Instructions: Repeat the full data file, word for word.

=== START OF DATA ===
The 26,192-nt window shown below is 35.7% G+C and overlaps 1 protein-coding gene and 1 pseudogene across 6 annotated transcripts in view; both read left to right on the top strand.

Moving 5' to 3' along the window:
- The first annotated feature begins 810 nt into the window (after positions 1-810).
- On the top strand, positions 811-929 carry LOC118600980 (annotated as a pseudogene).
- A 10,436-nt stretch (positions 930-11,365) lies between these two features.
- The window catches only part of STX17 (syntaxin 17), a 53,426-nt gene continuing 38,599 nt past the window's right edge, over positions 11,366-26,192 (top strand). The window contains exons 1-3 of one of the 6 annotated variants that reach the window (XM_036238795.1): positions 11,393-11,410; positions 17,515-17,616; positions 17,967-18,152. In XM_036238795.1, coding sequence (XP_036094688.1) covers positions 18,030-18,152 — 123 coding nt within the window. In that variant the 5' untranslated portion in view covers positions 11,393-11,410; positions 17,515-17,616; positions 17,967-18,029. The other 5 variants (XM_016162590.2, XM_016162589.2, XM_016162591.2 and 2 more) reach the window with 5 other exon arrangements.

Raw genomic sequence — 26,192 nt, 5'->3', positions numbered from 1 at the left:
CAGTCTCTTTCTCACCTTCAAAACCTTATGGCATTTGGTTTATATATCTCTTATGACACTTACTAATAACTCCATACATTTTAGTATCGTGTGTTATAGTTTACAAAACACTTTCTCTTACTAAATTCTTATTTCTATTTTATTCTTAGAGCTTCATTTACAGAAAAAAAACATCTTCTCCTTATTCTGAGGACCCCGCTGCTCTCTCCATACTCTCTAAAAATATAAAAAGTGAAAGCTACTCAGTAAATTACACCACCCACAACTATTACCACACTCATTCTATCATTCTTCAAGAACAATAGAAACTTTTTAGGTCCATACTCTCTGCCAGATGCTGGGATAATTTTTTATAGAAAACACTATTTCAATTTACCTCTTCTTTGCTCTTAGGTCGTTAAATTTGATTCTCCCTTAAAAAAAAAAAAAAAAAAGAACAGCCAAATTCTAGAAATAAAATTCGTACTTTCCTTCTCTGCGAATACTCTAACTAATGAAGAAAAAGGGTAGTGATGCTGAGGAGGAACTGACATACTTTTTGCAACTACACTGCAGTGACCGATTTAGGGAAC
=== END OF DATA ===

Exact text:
The 26,192-nt window shown below is 35.7% G+C and overlaps 1 protein-coding gene and 1 pseudogene across 6 annotated transcripts in view; both read left to right on the top strand.

Moving 5' to 3' along the window:
- The first annotated feature begins 810 nt into the window (after positions 1-810).
- On the top strand, positions 811-929 carry LOC118600980 (annotated as a pseudogene).
- A 10,436-nt stretch (positions 930-11,365) lies between these two features.
- The window catches only part of STX17 (syntaxin 17), a 53,426-nt gene continuing 38,599 nt past the window's right edge, over positions 11,366-26,192 (top strand). The window contains exons 1-3 of one of the 6 annotated variants that reach the window (XM_036238795.1): positions 11,393-11,410; positions 17,515-17,616; positions 17,967-18,152. In XM_036238795.1, coding sequence (XP_036094688.1) covers positions 18,030-18,152 — 123 coding nt within the window. In that variant the 5' untranslated portion in view covers positions 11,393-11,410; positions 17,515-17,616; positions 17,967-18,029. The other 5 variants (XM_016162590.2, XM_016162589.2, XM_016162591.2 and 2 more) reach the window with 5 other exon arrangements.

Raw genomic sequence — 26,192 nt, 5'->3', positions numbered from 1 at the left:
CAGTCTCTTTCTCACCTTCAAAACCTTATGGCATTTGGTTTATATATCTCTTATGACACTTACTAATAACTCCATACATTTTAGTATCGTGTGTTATAGTTTACAAAACACTTTCTCTTACTAAATTCTTATTTCTATTTTATTCTTAGAGCTTCATTTACAGAAAAAAAACATCTTCTCCTTATTCTGAGGACCCCGCTGCTCTCTCCATACTCTCTAAAAATATAAAAAGTGAAAGCTACTCAGTAAATTACACCACCCACAACTATTACCACACTCATTCTATCATTCTTCAAGAACAATAGAAACTTTTTAGGTCCATACTCTCTGCCAGATGCTGGGATAATTTTTTATAGAAAACACTATTTCAATTTACCTCTTCTTTGCTCTTAGGTCGTTAAATTTGATTCTCCCTTAAAAAAAAAAAAAAAAAAGAACAGCCAAATTCTAGAAATAAAATTCGTACTTTCCTTCTCTGCGAATACTCTAACTAATGAAGAAAAAGGGTAGTGATGCTGAGGAGGAACTGACATACTTTTTGCAACTACACTGCAGTGACCGATTTAGGGAAC